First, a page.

It’s better than sex.

Speedskating on natural ice is a beloved Dutch national pastime. The tradition is alive and well — just not necessarily in the Netherlands, where climate change now yields winters too warm for the waterways to freeze over with any consistency. The consequences of this have been felt most profoundly in a historical event called the Elfstedentocht, a one-day, long-distance speedskating tour through 11 cities of the Friesland province. It maintains a sacred place in Dutch sports culture. This week, the original Elfstedentocht is passing a worrisome milestone: Friday will be the 8,070th day since the previous edition, the longest period without a race since its inception. But the Dutch refuse to let its spirit die. So every winter, close to 6,000 people from the Netherlands make a pilgrimage to Weissensee (Austria)…

A thousand Dutch skaters congregated before dawn on the frozen surface of the Weissensee, the long, slender lake that gives this small Austrian mountain town its name. The sky was dark, and the headlamps of the shivering skaters cast a spiritual glow onto the charcoal ice. They had been warned not to remove their goggles, lest their eyeballs frost over in the wind. The conditions, by any reasonable standard, were brutal. But the skaters were in heaven. “The most beautiful thing in life is skating on a floor of black ice, in the cold, hearing the sounds of ice skating in nature,” said Wim Wiltenburg, 53, a banker visiting from Tilburg. “It’s better than sex.”

~ Andrew Keh, from Racing the Clock, and Climate Change (NY Times, Feb 7, 2019)

Walking Backward. From The Road.

Think back to when you were a child, it’s Christmas Eve, and your eyes scan the packages under the tree. “Not before 7 am!”  The hands on the clock are stuck in some alien, viscous slurry.

Now, place yourself at the gates of Epcot, the opening day of the International Food & Wine Festival. It’s 7:45 a.m., the gates open at 8 a.m. Throngs of tourists mingle anxiously. Selfies. Smartphones. Strollers. And, Scooters, so many scooters, for the less mobile. (And I’m being kind here.)

There was the new ride  Soarin‘.  Warnings: Motion sickness? Fear of Heights? I look left and right and find no one but me griping the armrests. When did you get so fearful? So timid? Then there was The Seas and the Bomouth Guitarfish, a scary looking cross between Shark and Manta Ray. Then Frozen. Then Nemo. Then Living with the Land, a ride through horticulture and aquaculture. This was followed by a one-hour guided tour called Behind the Seeds. Hydroponics, a subset of hydroculture, a method of growing plants without soil using mineral nutrient solutions in a water solvent. And Aeroponics, the process of growing plants in air or mist without the use of soil.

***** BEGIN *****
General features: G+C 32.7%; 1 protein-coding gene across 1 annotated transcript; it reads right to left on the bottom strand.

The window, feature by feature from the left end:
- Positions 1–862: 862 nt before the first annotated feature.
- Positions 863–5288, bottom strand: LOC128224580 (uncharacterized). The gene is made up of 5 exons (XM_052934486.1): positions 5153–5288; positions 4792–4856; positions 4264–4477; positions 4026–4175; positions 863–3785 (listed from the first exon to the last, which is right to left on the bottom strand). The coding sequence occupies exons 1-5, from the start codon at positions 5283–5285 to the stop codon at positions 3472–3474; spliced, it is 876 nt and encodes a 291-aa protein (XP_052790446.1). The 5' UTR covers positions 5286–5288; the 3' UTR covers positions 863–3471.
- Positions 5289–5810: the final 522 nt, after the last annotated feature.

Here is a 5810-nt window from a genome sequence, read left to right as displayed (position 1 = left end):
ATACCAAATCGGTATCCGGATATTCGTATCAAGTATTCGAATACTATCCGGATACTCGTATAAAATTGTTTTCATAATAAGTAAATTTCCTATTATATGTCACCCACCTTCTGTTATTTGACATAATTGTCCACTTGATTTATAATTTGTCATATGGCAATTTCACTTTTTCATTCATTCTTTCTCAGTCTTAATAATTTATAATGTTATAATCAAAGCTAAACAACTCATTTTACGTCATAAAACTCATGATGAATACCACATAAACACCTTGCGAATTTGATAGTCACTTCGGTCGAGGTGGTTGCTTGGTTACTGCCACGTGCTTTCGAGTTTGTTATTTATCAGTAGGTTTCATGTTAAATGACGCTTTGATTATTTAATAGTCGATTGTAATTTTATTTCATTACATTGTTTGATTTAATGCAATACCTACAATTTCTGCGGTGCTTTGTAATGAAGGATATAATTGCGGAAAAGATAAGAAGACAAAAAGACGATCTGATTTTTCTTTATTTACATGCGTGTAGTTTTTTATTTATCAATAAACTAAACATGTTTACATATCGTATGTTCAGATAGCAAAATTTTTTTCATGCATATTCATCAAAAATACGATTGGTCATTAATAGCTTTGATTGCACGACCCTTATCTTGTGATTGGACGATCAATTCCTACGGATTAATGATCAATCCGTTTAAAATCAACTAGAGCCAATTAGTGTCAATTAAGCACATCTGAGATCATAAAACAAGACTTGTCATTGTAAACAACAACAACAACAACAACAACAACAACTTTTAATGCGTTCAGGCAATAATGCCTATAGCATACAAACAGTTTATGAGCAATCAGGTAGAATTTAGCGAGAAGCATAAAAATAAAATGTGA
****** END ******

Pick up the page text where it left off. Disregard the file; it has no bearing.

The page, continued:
It is here that the tour seems to hit bone. We are walking through four greenhouses. Plants spinning on mechanical pulleys. And, plants growing in white sand, being fed nutrient drips. And fish, in tanks – sturgeon, bass, catfish, tilapia. Circling round and round, being fed on the clock.

This World, sterile, Man-Manufactured. No insects. No birds. No dark, rich soil. [Read more…]

Riding Metro North. With My Schwinn

image

5:40 am train to Grand Central.
50º F. Top coat-free morning.
Warm.

Morning papers.

Photo of the Day: Jogger in Beijing. Eyes visible. Face covered with a mask. Street flooded with smog. Mile 1 of apocalypse?

Climate change.
Trump
Fear.
Guns.
Grim.

Hoo-Ah!
Lt. Col. Frank Slade (aka Al Pacino) in Scent of a Woman: “there isn’t nothin’ like the sight of an amputated spirit.

Bend it. Bend it back.

Mid-summer. 1970’s. Billy’s out front. Brother Rich and cousin Jim tail far behind.  The fishing pole is in my right hand and bending in the wind. I’m griping the handle bars and pumpin’ my legs.  Up down. Up down.  We reach the final leg, a steep decline.  Heads are tucked down and in over the handle bars. The Schwinn accelerates.  We lean into the slow turn right. And then into the slow turn left. The white birches lining the road are a blur.